Evolution vote doesn’t end state board’s bickering
Topeka The State Board of Education last week finished its battle over evolution, but the war continues.
"The main purpose of the Board of Education is to provide a good education for the young people of Kansas, but now the hard right agenda is front and center," said Mel Kahn, a political science professor at Wichita State University.
Last week, the board in a 6-4 vote approved science standards that criticize evolution, ending for now a yearlong struggle charged by religion that was played on a national stage.
But the vote certainly didn't end board dissension.
Certain of victory, board Chairman Steve Abrams, a conservative Republican, pushed the standards through along with a resolution that detailed the conservative side's reasoning for the standards.
Moderates on the short end of the vote saw Abrams' resolution as adding insult to injury.
"I'm very disappointed in you," board member Carol Rupe, R-Wichita, said to Abrams. Abrams said the resolution was needed to explain why the standards were needed.
At the same meeting, newly hired Education Commissioner Bob Corkins' travel plans with conservative board members and his pursuit of private school vouchers caused another eruption.
Corkins announced he was going on multiple-city tours with two conservative board members, Connie Morris of St. Francis and Ken Willard of Hutchinson, both Republicans.
Janet Waugh, a Democrat from Kansas City, asked why Corkins didn't invite her to a recent series of meetings he held with groups in her district.
She said she heard secondhand that Corkins promoted private school vouchers and expansion of charter schools at the meetings.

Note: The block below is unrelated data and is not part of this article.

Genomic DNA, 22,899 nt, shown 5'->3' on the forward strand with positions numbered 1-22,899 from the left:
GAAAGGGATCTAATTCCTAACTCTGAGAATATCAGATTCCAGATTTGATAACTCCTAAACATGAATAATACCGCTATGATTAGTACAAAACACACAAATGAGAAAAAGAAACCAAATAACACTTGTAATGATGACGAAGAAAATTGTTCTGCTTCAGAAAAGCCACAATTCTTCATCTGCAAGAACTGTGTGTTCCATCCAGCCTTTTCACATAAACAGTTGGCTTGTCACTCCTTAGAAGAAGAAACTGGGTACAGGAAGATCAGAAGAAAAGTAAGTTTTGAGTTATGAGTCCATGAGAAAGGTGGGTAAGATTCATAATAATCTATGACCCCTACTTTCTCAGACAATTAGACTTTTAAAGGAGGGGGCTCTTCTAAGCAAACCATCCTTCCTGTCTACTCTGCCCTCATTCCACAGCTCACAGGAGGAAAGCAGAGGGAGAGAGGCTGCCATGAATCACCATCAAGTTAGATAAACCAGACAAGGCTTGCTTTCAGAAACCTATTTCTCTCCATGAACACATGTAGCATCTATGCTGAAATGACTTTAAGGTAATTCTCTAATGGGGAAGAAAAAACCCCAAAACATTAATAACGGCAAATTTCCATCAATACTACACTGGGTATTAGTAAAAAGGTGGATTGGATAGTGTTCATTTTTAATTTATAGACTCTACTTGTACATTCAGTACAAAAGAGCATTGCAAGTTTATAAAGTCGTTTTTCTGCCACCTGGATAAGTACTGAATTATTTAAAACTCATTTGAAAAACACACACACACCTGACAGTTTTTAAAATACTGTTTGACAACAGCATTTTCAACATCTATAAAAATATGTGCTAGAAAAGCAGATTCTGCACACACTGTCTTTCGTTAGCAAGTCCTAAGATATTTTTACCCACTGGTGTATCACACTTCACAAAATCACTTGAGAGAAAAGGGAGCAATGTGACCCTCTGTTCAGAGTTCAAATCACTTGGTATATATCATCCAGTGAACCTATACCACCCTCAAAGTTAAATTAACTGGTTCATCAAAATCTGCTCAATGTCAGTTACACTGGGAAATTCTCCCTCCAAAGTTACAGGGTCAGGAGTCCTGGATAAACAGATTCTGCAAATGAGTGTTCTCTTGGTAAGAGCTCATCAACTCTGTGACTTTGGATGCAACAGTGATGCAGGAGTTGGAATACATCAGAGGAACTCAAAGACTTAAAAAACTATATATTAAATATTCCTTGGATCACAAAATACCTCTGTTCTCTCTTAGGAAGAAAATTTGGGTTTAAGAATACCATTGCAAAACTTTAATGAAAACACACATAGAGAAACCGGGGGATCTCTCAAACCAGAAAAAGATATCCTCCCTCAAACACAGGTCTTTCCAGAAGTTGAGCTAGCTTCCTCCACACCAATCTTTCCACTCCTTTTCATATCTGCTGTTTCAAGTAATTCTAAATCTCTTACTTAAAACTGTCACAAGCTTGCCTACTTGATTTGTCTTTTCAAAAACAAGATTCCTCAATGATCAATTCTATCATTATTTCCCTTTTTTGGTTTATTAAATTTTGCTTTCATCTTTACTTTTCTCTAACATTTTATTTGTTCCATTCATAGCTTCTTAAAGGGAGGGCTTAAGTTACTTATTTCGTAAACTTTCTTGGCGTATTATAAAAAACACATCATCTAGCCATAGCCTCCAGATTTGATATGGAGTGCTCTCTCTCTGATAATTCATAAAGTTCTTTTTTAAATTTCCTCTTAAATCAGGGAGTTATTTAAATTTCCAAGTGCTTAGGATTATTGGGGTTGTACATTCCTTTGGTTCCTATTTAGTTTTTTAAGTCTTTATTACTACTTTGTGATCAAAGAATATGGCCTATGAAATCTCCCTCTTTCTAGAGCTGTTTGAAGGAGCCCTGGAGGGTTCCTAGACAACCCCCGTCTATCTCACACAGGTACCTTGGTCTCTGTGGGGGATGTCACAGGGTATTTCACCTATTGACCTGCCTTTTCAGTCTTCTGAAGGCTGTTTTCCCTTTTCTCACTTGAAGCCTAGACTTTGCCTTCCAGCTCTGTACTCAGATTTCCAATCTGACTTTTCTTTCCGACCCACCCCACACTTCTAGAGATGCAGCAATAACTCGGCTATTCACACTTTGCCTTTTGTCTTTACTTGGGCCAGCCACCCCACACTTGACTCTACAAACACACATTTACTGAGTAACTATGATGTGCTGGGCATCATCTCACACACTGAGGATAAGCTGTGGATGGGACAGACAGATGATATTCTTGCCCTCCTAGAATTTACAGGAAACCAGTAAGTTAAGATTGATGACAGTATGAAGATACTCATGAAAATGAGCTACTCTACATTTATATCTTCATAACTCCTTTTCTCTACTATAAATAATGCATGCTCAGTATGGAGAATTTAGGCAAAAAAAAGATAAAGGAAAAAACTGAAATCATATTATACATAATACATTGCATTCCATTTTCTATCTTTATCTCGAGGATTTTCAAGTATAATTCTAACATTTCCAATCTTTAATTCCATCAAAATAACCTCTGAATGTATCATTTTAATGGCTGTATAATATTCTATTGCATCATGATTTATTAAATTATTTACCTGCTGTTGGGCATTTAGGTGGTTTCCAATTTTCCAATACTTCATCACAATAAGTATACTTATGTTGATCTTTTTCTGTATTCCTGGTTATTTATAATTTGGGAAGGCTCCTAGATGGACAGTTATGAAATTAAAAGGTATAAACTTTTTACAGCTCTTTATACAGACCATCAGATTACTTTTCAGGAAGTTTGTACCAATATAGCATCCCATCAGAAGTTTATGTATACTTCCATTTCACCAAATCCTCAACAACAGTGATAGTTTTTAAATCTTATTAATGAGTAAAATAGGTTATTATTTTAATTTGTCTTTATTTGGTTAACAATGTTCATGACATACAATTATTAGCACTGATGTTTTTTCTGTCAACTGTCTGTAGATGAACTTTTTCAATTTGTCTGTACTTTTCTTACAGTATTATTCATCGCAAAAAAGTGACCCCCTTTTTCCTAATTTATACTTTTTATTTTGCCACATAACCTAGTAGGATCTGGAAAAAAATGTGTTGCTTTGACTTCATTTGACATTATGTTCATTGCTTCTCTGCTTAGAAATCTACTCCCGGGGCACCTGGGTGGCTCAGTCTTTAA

Corkins has long favored those positions, but the board has yet to endorse them.
"My understanding is the commissioner speaks for the board. Are you speaking for the board or are you speaking for yourself?" Waugh asked.
Corkins said he would never advocate something the board didn't support. Morris said moderates were jumping the gun in their opposition to charter schools and vouchers.
"The attacks have come out before we've even had a discussion," she said.
Corkins' hiring last month by the 6-4 majority and his subsequent actions continue to ignite controversies.
Corkins has hired public relations help for $5,000 a month to handle media relations, and another consultant for $2,500 a month to handle his transition.
He defended the moves, saying the P.R. contract was less than the former information director was paid, and the transition work was needed to help him evaluate the agency.
Sue Gamble, a moderate Republican from Shawnee, complained, "I'm concerned about the concept of transitioning when I have no idea what we are transitioning to."
Kahn said the board's fights were "certainly diversionary."
Kahn said there needed to be bridge-building between the factions and a recognition that "nobody can expect to have their way all the time."
Gov. Kathleen Sebelius, a Democrat who opposes the change in the science standards, urged voters to get familiar with what the board is doing. Four of the six members who voted for the standards are up for re-election next year.